Do You Suffer From Brand Detachment Disorder?

February 7, 2017

by Carla Johnson

Super Bowl ads are the mother lode of creativity. They’re the most watched show on television every year and the buzz of marketers for weeks on end – potentially years.

From this year’s National Geographic spot for its upcoming show Genius and Audi’s ad about equal opportunity and equal pay for women, it’s the one time a year when brands pull out all the stops.

National Geographic perfectly played off of Lady Gaga’s Bad Romance for its Super Bowl announcement of its upcoming series on Albert Einstein. 

Audi shares an emotional message from a father about what he sees ahead for equality for his daughter. 

But I notice that I’m guilty of something. I watch these fabulous ads and, as a marketer, I start to check out on a certain level. I don’t believe that my clients would every go for anything like this. They don’t have the budget. They never have the time to pull it off. There’s too much bureaucracy. They’re control freaks. Or what they sell is downright boring.

I dug into my feelings a bit – with a runaway score, it was easy for my mind to wander – and realized I actually suffer from a fairly serious disease. Because this happens nearly every time I hear people talk about the amazing work that comes out of great brands.

And here’s my diagnosis.

I have Brand Detachment Disorder.

[ctt title=”Brand Detachment Disorder is the tendency we have to dismiss great ideas as not being relevant or applicable because what we do is different or unique.” tweet=”Brand Detachment Disorder>the tendency to dismiss great ideas as irrelevant because what we do is different or unique” coverup=”kwFUL”]

And it’s not just me.

I guarantee that every person who sees great work from other brands also checks out on some level. Dismissing why these ideas are over the top. Ridiculous. Too emotional, serious, expensive, low-budget, broad, niche and a million other excuses. It’s why they look at the creative work that Audi, National Geographic or Honda did and say  that it’d never apply to what they sell.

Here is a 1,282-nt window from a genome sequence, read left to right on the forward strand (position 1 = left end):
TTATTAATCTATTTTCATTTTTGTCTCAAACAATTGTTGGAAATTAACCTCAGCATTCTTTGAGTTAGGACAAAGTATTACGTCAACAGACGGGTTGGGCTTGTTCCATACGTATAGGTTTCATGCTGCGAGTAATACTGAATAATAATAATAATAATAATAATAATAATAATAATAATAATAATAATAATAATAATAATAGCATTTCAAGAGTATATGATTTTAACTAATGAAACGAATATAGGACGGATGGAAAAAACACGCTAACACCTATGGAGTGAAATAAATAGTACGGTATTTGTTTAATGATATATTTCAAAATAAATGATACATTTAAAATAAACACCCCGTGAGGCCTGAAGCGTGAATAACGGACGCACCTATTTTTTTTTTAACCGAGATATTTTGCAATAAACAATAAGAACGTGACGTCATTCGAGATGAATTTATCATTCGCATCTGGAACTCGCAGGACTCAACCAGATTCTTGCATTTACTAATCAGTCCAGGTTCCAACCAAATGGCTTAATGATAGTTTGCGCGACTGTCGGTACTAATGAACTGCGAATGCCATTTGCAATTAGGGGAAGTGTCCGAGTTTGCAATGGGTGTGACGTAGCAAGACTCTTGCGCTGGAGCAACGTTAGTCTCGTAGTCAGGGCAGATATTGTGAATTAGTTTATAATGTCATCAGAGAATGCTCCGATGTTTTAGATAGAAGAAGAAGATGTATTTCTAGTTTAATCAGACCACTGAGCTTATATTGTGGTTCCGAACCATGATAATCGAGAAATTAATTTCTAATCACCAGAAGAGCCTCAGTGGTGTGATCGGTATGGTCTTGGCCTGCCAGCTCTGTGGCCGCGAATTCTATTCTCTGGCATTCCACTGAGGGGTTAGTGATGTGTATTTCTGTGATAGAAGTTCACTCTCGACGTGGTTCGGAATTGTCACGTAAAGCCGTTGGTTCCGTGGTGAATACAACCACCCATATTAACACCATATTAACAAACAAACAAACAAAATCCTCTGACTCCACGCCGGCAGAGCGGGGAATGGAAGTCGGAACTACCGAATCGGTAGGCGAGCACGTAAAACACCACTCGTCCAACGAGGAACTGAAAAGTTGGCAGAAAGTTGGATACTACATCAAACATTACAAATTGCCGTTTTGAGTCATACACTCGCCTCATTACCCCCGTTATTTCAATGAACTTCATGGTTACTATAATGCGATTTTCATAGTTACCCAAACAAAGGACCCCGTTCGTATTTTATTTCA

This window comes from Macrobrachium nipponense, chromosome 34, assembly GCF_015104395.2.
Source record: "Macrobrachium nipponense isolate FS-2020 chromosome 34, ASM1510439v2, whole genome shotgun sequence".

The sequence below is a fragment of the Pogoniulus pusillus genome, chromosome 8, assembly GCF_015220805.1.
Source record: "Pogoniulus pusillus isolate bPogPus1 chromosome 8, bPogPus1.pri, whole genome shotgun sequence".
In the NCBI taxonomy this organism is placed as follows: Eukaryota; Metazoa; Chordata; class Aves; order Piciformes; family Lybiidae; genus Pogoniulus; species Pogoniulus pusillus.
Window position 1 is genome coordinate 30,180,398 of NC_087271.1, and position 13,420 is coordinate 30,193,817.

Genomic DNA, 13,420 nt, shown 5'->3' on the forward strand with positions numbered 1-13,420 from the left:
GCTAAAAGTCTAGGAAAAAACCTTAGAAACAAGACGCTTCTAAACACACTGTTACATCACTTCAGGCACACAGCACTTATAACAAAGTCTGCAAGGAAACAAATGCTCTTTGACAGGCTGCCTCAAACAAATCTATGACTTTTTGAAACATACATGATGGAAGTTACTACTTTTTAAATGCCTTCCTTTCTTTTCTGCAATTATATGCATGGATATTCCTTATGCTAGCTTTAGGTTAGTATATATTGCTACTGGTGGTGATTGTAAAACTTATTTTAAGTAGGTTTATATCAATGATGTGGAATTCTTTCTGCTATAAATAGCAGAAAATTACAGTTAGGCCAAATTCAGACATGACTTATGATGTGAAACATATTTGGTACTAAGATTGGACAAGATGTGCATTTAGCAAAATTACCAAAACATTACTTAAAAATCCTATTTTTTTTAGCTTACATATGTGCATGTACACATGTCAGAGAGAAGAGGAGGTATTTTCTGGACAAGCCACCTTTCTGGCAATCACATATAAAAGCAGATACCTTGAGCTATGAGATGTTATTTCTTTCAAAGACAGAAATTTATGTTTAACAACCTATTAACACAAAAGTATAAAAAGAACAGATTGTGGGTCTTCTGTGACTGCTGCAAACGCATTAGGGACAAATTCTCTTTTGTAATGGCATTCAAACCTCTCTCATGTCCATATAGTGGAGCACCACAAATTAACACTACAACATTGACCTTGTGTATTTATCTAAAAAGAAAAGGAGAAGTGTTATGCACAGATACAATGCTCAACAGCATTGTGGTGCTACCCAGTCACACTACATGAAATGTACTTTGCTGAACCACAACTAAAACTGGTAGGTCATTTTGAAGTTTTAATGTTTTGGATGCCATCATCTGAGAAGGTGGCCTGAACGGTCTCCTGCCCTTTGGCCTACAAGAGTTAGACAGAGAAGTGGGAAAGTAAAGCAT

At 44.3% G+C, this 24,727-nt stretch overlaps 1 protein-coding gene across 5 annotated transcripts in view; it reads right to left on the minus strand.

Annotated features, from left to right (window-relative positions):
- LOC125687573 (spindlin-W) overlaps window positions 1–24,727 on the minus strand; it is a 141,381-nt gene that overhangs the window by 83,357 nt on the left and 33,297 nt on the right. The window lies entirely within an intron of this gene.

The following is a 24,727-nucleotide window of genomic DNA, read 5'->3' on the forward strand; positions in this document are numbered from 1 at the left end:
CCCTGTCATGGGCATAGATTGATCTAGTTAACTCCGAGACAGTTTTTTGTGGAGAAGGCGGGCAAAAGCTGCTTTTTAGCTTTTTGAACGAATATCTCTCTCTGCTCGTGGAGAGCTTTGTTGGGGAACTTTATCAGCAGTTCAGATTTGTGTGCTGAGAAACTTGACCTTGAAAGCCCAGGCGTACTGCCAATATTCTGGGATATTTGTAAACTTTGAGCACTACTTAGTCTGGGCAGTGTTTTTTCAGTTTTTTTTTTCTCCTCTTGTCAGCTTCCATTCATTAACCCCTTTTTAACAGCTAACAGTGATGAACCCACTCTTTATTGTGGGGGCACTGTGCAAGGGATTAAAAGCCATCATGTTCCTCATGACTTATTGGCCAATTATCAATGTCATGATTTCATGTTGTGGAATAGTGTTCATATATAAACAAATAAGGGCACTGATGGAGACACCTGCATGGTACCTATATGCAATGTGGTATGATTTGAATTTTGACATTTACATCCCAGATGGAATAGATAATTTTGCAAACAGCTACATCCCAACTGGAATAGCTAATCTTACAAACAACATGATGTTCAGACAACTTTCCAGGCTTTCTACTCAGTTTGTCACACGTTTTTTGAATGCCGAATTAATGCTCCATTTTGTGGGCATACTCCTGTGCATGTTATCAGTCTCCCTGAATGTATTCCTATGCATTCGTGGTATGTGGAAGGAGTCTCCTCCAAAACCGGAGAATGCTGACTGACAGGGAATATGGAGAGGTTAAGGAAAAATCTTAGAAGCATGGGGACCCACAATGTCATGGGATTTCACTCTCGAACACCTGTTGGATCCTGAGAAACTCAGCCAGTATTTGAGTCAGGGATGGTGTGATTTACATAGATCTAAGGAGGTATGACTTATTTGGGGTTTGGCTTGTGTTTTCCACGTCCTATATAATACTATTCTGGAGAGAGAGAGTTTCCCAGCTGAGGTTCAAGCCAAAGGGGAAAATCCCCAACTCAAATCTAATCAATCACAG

Let’s face it. It’s easy to do cool ads and marketing stunts when you sell cool products and have big budgets. But for most marketers this level of creativity is like a unicorn. Awesome to imagine. Not something we’ll wake up to.

When Oreo did their infamous Dunk in the Dark tweet a couple of years ago, people went crazy. It was brilliant. Perfectly timed. Pure genius. But if I’m the CMO of the world’s largest forensic accounting firm, this would never fly. Could you imagine what the legal team would do if a marketer shot off random, opportunistic tweets like that?

Or what about Mountain Dew’s PuppyMonkeyBaby ad?  If I sell heart catheters, there’s no way this is gonna fly.

It’s not just consumer companies. We see this in B2B, too. Take GE, for example. I could never get approval to spend $5 million for an ad that makes kids feel good about their mom, do a TV series or fly drones into a volcano.

Is it just me who tunes out when most of America tunes in?

How about you…do you suffer from Brand Detachment Disorder?

Photo credit: Gratisography

About Carla

Carla Johnson Innovation Creativity Speaker Author

Carla Johnson helps leaders who are often paralyzed by traditional thinking. They suffer from slow growth, an eroding competitive advantage, low employee engagement, and depleted investor confidence. Their teams lack purpose and progress and constantly battle a resistance to change and new ideas.

As the world’s leading innovation architect, Carla’s spent 20 years helping leaders shatter limits and discover undiscovered possibilities. Through years of research, she’s developed a simple, scalable 5-step process that teaches people how to consistently produce inspired ideas that lead to uncommon outcomes.

Carla Johnson Innovation Creativity Speaker Author